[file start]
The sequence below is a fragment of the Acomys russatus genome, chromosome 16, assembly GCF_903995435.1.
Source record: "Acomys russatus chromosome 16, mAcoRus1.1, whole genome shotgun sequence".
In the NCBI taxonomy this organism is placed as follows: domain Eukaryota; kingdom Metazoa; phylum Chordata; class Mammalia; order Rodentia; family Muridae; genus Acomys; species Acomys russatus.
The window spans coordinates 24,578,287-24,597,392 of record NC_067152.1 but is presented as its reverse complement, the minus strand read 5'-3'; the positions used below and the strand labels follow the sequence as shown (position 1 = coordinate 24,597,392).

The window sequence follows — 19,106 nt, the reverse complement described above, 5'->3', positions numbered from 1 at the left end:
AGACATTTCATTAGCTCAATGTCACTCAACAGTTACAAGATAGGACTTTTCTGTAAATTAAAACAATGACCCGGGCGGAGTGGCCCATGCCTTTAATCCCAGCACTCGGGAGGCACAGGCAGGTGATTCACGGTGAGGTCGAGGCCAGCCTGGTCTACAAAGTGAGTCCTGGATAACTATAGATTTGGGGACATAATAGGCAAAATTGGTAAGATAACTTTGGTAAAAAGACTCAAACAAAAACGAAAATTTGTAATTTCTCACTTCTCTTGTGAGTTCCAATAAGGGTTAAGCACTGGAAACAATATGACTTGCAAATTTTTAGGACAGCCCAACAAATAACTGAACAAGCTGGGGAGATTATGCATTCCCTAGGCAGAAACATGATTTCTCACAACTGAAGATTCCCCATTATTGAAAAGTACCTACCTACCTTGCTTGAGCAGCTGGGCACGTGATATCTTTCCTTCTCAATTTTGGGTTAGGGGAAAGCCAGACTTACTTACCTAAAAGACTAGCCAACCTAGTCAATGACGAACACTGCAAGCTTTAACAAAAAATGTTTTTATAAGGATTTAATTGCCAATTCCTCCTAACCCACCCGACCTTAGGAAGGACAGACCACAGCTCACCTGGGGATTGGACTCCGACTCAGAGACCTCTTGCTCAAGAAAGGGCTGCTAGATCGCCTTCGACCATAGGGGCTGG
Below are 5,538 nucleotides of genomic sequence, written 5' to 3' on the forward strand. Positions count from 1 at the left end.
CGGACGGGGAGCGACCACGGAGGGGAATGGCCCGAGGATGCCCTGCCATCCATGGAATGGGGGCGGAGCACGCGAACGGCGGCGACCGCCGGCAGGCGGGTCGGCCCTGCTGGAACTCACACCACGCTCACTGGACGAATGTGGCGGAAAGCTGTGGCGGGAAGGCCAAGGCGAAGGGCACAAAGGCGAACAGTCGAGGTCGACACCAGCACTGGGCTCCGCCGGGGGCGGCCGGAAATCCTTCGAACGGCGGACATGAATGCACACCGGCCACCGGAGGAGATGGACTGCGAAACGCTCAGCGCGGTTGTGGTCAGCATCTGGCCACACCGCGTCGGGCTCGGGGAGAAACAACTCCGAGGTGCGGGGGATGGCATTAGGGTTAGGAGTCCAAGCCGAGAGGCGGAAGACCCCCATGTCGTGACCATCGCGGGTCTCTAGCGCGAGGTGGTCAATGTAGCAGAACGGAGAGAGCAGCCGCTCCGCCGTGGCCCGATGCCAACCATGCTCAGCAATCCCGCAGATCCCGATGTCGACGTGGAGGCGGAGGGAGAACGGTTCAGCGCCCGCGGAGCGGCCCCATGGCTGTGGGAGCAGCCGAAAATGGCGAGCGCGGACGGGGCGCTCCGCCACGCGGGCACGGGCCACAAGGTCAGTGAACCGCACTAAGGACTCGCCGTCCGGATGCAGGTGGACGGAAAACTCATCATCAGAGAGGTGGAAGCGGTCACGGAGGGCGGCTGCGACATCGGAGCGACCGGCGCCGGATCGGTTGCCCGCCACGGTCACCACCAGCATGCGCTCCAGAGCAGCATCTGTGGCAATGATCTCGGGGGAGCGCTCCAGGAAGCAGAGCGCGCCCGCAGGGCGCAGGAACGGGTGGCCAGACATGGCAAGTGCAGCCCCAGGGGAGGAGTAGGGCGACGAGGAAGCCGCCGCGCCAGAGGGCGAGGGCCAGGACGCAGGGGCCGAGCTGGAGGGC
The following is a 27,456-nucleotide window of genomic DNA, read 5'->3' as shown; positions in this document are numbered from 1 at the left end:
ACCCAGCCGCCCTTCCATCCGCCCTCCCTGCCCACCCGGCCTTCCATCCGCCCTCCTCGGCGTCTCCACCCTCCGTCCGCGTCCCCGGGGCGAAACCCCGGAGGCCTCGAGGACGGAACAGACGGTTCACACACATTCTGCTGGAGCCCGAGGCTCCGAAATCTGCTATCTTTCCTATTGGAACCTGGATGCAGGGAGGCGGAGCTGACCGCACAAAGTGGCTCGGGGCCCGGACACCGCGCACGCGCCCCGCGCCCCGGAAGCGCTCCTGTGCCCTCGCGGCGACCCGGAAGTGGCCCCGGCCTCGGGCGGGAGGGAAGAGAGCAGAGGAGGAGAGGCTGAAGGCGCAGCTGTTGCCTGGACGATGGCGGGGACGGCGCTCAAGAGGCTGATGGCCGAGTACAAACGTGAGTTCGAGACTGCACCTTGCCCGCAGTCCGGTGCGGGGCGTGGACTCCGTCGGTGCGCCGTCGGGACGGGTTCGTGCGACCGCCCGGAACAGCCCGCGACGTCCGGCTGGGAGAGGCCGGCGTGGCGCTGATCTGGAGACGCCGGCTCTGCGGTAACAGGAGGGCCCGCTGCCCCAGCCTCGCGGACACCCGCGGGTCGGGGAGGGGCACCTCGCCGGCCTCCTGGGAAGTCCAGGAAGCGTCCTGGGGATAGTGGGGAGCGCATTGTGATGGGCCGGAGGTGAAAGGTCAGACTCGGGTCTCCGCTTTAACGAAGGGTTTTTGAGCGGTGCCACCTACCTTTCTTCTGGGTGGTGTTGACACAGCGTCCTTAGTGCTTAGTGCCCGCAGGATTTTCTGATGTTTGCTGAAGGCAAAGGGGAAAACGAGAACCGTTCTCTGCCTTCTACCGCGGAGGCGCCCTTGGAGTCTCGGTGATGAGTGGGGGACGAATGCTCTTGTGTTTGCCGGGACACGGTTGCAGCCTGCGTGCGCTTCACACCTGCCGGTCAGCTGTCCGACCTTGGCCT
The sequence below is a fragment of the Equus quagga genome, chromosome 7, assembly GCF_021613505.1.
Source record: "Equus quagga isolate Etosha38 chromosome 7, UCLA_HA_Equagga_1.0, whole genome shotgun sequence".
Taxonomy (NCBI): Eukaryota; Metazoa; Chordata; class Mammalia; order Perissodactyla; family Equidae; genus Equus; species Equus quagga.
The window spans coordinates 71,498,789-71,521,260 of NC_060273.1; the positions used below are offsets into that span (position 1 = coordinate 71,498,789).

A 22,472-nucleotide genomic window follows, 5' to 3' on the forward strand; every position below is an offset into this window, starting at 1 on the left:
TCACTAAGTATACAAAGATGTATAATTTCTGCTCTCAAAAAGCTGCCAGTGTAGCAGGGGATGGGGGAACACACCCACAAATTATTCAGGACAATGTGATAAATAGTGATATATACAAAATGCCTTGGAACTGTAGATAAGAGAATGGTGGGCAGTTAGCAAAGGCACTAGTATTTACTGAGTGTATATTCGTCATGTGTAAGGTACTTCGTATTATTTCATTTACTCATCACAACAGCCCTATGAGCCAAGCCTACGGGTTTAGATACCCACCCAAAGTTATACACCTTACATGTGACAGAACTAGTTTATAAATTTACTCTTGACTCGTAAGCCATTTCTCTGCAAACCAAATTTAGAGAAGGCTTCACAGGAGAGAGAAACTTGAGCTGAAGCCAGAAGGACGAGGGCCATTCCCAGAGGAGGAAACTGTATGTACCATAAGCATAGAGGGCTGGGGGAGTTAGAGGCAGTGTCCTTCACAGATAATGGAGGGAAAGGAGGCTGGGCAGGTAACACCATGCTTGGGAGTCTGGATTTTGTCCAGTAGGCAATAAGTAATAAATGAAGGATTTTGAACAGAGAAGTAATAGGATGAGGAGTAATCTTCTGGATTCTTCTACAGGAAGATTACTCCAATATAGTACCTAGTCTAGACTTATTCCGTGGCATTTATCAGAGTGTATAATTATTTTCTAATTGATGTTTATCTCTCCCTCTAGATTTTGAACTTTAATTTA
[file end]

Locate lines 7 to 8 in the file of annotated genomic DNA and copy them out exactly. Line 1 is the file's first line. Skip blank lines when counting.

Below are 5,538 nucleotides of genomic sequence, written 5' to 3' on the forward strand. Positions count from 1 at the left end.
CGGACGGGGAGCGACCACGGAGGGGAATGGCCCGAGGATGCCCTGCCATCCATGGAATGGGGGCGGAGCACGCGAACGGCGGCGACCGCCGGCAGGCGGGTCGGCCCTGCTGGAACTCACACCACGCTCACTGGACGAATGTGGCGGAAAGCTGTGGCGGGAAGGCCAAGGCGAAGGGCACAAAGGCGAACAGTCGAGGTCGACACCAGCACTGGGCTCCGCCGGGGGCGGCCGGAAATCCTTCGAACGGCGGACATGAATGCACACCGGCCACCGGAGGAGATGGACTGCGAAACGCTCAGCGCGGTTGTGGTCAGCATCTGGCCACACCGCGTCGGGCTCGGGGAGAAACAACTCCGAGGTGCGGGGGATGGCATTAGGGTTAGGAGTCCAAGCCGAGAGGCGGAAGACCCCCATGTCGTGACCATCGCGGGTCTCTAGCGCGAGGTGGTCAATGTAGCAGAACGGAGAGAGCAGCCGCTCCGCCGTGGCCCGATGCCAACCATGCTCAGCAATCCCGCAGATCCCGATGTCGACGTGGAGGCGGAGGGAGAACGGTTCAGCGCCCGCGGAGCGGCCCCATGGCTGTGGGAGCAGCCGAAAATGGCGAGCGCGGACGGGGCGCTCCGCCACGCGGGCACGGGCCACAAGGTCAGTGAACCGCACTAAGGACTCGCCGTCCGGATGCAGGTGGACGGAAAACTCATCATCAGAGAGGTGGAAGCGGTCACGGAGGGCGGCTGCGACATCGGAGCGACCGGCGCCGGATCGGTTGCCCGCCACGGTCACCACCAGCATGCGCTCCAGAGCAGCATCTGTGGCAATGATCTCGGGGGAGCGCTCCAGGAAGCAGAGCGCGCCCGCAGGGCGCAGGAACGGGTGGCCAGACATGGCAAGTGCAGCCCCAGGGGAGGAGTAGGGCGACGAGGAAGCCGCCGCGCCAGAGGGCGAGGGCCAGGACGCAGGGGCCGAGCTGGAGGGC